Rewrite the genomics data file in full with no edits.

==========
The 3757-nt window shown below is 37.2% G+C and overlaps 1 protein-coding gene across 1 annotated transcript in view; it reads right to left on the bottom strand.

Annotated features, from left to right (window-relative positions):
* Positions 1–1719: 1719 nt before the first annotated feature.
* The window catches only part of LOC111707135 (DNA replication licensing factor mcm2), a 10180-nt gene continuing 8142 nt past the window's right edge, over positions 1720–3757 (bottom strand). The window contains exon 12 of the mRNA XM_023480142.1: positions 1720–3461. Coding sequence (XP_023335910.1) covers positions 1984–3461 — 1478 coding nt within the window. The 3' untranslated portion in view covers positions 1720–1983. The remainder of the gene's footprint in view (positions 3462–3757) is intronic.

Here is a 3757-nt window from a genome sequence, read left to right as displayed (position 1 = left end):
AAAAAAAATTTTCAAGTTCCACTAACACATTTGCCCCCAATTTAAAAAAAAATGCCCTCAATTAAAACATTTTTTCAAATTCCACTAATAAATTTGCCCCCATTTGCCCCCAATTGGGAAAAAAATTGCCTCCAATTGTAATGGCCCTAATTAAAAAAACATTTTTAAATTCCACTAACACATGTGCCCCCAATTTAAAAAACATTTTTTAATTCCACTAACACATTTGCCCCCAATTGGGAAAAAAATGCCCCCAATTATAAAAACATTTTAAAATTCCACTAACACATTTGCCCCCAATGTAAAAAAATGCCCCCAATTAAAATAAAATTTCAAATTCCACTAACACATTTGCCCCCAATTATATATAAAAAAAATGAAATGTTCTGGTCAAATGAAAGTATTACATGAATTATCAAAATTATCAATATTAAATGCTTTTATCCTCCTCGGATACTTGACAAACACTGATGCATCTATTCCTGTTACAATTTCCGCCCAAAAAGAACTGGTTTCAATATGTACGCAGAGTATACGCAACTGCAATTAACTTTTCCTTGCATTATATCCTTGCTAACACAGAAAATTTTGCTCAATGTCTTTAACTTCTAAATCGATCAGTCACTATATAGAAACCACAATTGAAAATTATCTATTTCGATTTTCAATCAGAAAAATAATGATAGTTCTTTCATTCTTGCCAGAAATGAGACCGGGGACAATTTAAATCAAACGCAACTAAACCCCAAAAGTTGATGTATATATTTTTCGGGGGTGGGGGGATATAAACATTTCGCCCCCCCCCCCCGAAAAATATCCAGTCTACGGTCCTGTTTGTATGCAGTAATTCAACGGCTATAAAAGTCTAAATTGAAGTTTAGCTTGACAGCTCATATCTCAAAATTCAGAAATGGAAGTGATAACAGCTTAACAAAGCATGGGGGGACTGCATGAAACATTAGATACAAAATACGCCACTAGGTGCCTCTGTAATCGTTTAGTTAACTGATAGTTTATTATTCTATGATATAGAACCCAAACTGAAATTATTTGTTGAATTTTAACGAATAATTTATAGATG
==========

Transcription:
The 3757-nt window shown below is 37.2% G+C and overlaps 1 protein-coding gene across 1 annotated transcript in view; it reads right to left on the bottom strand.

Annotated features, from left to right (window-relative positions):
* Positions 1–1719: 1719 nt before the first annotated feature.
* The window catches only part of LOC111707135 (DNA replication licensing factor mcm2), a 10180-nt gene continuing 8142 nt past the window's right edge, over positions 1720–3757 (bottom strand). The window contains exon 12 of the mRNA XM_023480142.1: positions 1720–3461. Coding sequence (XP_023335910.1) covers positions 1984–3461 — 1478 coding nt within the window. The 3' untranslated portion in view covers positions 1720–1983. The remainder of the gene's footprint in view (positions 3462–3757) is intronic.

Here is a 3757-nt window from a genome sequence, read left to right as displayed (position 1 = left end):
AAAAAAAATTTTCAAGTTCCACTAACACATTTGCCCCCAATTTAAAAAAAAATGCCCTCAATTAAAACATTTTTTCAAATTCCACTAATAAATTTGCCCCCATTTGCCCCCAATTGGGAAAAAAATTGCCTCCAATTGTAATGGCCCTAATTAAAAAAACATTTTTAAATTCCACTAACACATGTGCCCCCAATTTAAAAAACATTTTTTAATTCCACTAACACATTTGCCCCCAATTGGGAAAAAAATGCCCCCAATTATAAAAACATTTTAAAATTCCACTAACACATTTGCCCCCAATGTAAAAAAATGCCCCCAATTAAAATAAAATTTCAAATTCCACTAACACATTTGCCCCCAATTATATATAAAAAAAATGAAATGTTCTGGTCAAATGAAAGTATTACATGAATTATCAAAATTATCAATATTAAATGCTTTTATCCTCCTCGGATACTTGACAAACACTGATGCATCTATTCCTGTTACAATTTCCGCCCAAAAAGAACTGGTTTCAATATGTACGCAGAGTATACGCAACTGCAATTAACTTTTCCTTGCATTATATCCTTGCTAACACAGAAAATTTTGCTCAATGTCTTTAACTTCTAAATCGATCAGTCACTATATAGAAACCACAATTGAAAATTATCTATTTCGATTTTCAATCAGAAAAATAATGATAGTTCTTTCATTCTTGCCAGAAATGAGACCGGGGACAATTTAAATCAAACGCAACTAAACCCCAAAAGTTGATGTATATATTTTTCGGGGGTGGGGGGATATAAACATTTCGCCCCCCCCCCCCGAAAAATATCCAGTCTACGGTCCTGTTTGTATGCAGTAATTCAACGGCTATAAAAGTCTAAATTGAAGTTTAGCTTGACAGCTCATATCTCAAAATTCAGAAATGGAAGTGATAACAGCTTAACAAAGCATGGGGGGACTGCATGAAACATTAGATACAAAATACGCCACTAGGTGCCTCTGTAATCGTTTAGTTAACTGATAGTTTATTATTCTATGATATAGAACCCAAACTGAAATTATTTGTTGAATTTTAACGAATAATTTATAGATG